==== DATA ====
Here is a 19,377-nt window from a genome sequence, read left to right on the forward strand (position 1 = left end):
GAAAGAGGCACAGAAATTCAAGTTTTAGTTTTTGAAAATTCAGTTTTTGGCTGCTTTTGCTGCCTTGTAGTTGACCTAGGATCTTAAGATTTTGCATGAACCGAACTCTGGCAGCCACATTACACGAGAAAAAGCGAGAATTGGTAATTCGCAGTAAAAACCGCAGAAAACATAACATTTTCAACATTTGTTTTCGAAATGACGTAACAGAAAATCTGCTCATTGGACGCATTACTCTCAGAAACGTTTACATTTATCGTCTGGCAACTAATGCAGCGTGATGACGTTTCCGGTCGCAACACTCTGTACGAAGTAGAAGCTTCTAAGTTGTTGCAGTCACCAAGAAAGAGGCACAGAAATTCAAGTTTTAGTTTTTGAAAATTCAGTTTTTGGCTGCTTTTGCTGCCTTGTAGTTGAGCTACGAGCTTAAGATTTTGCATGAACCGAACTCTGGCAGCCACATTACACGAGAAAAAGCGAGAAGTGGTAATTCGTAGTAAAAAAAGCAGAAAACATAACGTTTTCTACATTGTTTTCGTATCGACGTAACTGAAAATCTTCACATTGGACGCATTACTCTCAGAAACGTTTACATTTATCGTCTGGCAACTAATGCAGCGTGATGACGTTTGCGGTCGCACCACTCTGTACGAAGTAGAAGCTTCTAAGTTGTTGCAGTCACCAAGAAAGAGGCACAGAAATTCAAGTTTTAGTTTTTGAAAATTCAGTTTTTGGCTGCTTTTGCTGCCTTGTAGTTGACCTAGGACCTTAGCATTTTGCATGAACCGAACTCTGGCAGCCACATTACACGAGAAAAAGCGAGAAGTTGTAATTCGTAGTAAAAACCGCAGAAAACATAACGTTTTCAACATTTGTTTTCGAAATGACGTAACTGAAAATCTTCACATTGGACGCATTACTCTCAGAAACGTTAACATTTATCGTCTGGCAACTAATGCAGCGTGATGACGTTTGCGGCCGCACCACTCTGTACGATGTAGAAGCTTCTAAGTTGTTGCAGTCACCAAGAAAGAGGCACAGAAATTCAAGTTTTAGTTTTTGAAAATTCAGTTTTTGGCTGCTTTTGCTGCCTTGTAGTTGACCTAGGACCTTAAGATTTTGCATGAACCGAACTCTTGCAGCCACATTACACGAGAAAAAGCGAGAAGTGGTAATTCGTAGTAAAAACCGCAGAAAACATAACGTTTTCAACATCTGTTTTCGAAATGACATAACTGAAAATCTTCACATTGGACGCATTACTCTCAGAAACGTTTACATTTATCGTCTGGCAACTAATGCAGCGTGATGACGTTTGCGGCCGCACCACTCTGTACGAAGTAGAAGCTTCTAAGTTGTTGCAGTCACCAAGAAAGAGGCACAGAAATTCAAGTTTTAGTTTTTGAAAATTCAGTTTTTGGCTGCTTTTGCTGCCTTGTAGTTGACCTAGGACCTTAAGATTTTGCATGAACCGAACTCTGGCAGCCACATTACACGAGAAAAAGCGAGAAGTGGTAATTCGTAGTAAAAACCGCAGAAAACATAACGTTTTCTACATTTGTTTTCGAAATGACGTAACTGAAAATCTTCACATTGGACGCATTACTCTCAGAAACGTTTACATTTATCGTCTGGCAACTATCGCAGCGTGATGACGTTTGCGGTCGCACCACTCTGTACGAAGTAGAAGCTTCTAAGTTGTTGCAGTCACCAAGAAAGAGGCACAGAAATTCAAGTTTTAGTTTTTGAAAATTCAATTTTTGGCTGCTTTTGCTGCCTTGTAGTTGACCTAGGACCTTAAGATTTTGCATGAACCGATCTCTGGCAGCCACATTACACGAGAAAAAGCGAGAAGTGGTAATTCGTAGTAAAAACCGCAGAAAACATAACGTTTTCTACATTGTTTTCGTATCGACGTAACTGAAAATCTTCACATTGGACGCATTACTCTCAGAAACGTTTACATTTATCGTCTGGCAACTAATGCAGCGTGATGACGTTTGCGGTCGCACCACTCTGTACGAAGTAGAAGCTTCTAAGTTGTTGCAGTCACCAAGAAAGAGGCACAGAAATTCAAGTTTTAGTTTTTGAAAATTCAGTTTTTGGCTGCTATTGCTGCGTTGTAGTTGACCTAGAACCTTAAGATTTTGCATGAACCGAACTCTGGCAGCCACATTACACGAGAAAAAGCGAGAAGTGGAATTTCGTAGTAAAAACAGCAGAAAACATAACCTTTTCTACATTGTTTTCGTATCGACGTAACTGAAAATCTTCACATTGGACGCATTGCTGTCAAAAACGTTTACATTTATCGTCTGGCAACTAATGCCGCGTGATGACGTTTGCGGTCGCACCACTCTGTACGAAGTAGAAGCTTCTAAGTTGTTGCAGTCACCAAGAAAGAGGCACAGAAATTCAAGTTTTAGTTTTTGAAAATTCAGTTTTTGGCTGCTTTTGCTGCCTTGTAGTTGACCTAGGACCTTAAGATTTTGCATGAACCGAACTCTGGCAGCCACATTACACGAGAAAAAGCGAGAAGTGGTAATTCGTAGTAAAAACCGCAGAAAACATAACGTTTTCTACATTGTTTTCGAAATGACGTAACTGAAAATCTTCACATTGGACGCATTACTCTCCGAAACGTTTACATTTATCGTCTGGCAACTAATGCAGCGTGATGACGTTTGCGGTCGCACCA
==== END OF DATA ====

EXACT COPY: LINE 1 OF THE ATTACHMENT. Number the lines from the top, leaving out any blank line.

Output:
Here is a 19,377-nt window from a genome sequence, read left to right on the forward strand (position 1 = left end):